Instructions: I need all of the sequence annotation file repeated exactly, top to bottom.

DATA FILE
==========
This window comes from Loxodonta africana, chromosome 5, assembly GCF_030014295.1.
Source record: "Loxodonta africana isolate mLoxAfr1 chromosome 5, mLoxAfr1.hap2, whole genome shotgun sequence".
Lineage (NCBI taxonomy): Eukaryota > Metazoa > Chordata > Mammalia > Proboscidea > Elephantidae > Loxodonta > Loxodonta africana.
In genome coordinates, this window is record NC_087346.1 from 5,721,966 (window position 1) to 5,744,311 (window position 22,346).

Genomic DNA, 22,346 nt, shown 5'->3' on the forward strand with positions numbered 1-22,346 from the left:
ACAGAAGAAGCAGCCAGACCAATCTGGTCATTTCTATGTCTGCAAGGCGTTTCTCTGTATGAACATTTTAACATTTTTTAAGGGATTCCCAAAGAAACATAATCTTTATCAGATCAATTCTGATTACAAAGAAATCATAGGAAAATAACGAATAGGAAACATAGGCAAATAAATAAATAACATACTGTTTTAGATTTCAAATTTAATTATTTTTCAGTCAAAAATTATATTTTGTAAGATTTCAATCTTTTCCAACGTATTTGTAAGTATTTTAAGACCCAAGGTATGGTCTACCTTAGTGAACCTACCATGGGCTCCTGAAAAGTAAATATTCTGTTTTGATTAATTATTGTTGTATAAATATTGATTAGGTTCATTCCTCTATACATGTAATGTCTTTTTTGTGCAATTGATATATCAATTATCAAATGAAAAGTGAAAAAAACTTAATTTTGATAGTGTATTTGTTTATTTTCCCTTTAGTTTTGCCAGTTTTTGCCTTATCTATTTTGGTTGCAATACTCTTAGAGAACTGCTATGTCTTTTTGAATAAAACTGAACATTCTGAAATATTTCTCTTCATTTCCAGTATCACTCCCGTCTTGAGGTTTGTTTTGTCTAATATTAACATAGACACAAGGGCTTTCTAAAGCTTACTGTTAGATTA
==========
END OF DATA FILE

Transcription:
This window comes from Loxodonta africana, chromosome 5, assembly GCF_030014295.1.
Source record: "Loxodonta africana isolate mLoxAfr1 chromosome 5, mLoxAfr1.hap2, whole genome shotgun sequence".
Lineage (NCBI taxonomy): Eukaryota > Metazoa > Chordata > Mammalia > Proboscidea > Elephantidae > Loxodonta > Loxodonta africana.
In genome coordinates, this window is record NC_087346.1 from 5,721,966 (window position 1) to 5,744,311 (window position 22,346).

Genomic DNA, 22,346 nt, shown 5'->3' on the forward strand with positions numbered 1-22,346 from the left:
ACAGAAGAAGCAGCCAGACCAATCTGGTCATTTCTATGTCTGCAAGGCGTTTCTCTGTATGAACATTTTAACATTTTTTAAGGGATTCCCAAAGAAACATAATCTTTATCAGATCAATTCTGATTACAAAGAAATCATAGGAAAATAACGAATAGGAAACATAGGCAAATAAATAAATAACATACTGTTTTAGATTTCAAATTTAATTATTTTTCAGTCAAAAATTATATTTTGTAAGATTTCAATCTTTTCCAACGTATTTGTAAGTATTTTAAGACCCAAGGTATGGTCTACCTTAGTGAACCTACCATGGGCTCCTGAAAAGTAAATATTCTGTTTTGATTAATTATTGTTGTATAAATATTGATTAGGTTCATTCCTCTATACATGTAATGTCTTTTTTGTGCAATTGATATATCAATTATCAAATGAAAAGTGAAAAAAACTTAATTTTGATAGTGTATTTGTTTATTTTCCCTTTAGTTTTGCCAGTTTTTGCCTTATCTATTTTGGTTGCAATACTCTTAGAGAACTGCTATGTCTTTTTGAATAAAACTGAACATTCTGAAATATTTCTCTTCATTTCCAGTATCACTCCCGTCTTGAGGTTTGTTTTGTCTAATATTAACATAGACACAAGGGCTTTCTAAAGCTTACTGTTAGATTA